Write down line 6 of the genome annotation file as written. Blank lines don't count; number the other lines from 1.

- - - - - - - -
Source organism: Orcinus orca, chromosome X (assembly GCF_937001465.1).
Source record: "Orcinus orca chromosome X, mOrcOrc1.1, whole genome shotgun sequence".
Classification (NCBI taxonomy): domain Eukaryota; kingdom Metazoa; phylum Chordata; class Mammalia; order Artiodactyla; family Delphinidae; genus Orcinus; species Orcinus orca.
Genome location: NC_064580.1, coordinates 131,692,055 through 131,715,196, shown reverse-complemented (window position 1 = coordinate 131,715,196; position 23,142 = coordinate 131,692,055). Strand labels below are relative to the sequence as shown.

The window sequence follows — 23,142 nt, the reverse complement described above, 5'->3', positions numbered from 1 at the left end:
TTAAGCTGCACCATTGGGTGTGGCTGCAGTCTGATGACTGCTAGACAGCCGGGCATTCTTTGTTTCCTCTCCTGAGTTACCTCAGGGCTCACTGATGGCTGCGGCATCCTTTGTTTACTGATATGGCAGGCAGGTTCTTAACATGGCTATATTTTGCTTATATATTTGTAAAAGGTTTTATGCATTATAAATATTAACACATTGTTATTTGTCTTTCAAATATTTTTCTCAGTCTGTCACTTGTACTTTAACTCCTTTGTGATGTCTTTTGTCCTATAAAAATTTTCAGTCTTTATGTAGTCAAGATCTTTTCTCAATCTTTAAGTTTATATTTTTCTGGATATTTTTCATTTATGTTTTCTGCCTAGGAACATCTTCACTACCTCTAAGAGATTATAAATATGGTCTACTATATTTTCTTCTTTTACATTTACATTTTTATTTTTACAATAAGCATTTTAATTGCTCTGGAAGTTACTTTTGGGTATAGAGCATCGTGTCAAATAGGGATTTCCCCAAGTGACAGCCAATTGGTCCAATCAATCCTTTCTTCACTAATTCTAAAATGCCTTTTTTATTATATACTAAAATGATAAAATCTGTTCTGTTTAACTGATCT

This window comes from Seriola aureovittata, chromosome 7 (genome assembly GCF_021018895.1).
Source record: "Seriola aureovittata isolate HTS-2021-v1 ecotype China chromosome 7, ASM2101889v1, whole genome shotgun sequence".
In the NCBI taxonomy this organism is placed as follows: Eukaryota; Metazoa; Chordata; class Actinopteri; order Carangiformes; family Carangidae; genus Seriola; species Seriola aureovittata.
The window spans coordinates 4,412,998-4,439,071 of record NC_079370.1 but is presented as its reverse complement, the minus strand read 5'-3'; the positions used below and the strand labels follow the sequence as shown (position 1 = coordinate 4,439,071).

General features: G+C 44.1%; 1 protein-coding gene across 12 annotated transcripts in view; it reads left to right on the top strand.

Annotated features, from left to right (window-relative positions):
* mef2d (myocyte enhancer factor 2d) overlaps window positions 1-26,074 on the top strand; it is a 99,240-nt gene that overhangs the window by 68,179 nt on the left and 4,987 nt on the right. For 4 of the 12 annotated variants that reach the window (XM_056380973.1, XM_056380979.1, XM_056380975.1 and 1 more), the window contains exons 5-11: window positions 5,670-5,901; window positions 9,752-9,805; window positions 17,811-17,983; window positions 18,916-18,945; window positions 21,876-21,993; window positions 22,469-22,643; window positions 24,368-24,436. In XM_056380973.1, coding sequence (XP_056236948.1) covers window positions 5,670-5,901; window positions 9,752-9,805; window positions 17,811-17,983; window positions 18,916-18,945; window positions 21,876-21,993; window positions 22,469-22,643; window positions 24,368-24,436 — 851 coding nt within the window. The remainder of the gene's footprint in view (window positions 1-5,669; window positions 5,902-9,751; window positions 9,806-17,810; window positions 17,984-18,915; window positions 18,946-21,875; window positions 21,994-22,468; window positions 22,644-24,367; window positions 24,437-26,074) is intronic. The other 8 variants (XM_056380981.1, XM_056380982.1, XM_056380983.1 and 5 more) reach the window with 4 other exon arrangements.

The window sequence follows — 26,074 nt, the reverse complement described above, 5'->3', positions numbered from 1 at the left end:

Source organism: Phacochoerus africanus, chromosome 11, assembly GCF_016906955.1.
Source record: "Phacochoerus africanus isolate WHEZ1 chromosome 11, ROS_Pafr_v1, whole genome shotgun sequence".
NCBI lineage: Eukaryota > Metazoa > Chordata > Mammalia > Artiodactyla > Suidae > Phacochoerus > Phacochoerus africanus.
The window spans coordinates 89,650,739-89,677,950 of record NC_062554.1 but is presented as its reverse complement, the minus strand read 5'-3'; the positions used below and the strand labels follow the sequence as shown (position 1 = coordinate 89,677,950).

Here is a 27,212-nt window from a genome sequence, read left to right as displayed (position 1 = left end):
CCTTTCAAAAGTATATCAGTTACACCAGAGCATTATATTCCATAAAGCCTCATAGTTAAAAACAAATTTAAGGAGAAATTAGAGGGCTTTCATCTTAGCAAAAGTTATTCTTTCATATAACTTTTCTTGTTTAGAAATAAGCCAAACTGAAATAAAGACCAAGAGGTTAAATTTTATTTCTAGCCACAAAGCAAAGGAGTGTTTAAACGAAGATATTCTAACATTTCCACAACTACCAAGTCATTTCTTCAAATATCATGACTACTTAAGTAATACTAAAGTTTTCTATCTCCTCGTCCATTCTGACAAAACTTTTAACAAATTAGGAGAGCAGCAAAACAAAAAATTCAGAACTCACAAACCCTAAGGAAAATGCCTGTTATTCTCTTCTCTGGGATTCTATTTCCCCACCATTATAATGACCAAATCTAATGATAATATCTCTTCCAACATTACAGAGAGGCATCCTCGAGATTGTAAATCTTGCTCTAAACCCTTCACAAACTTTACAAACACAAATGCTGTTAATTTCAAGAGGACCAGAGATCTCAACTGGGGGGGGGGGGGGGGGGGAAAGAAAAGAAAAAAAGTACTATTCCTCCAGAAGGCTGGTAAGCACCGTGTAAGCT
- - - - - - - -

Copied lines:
TTAAGCTGCACCATTGGGTGTGGCTGCAGTCTGATGACTGCTAGACAGCCGGGCATTCTTTGTTTCCTCTCCTGAGTTACCTCAGGGCTCACTGATGGCTGCGGCATCCTTTGTTTACTGATATGGCAGGCAGGTTCTTAACATGGCTATATTTTGCTTATATATTTGTAAAAGGTTTTATGCATTATAAATATTAACACATTGTTATTTGTCTTTCAAATATTTTTCTCAGTCTGTCACTTGTACTTTAACTCCTTTGTGATGTCTTTTGTCCTATAAAAATTTTCAGTCTTTATGTAGTCAAGATCTTTTCTCAATCTTTAAGTTTATATTTTTCTGGATATTTTTCATTTATGTTTTCTGCCTAGGAACATCTTCACTACCTCTAAGAGATTATAAATATGGTCTACTATATTTTCTTCTTTTACATTTACATTTTTATTTTTACAATAAGCATTTTAATTGCTCTGGAAGTTACTTTTGGGTATAGAGCATCGTGTCAAATAGGGATTTCCCCAAGTGACAGCCAATTGGTCCAATCAATCCTTTCTTCACTAATTCTAAAATGCCTTTTTTATTATATACTAAAATGATAAAATCTGTTCTGTTTAACTGATCT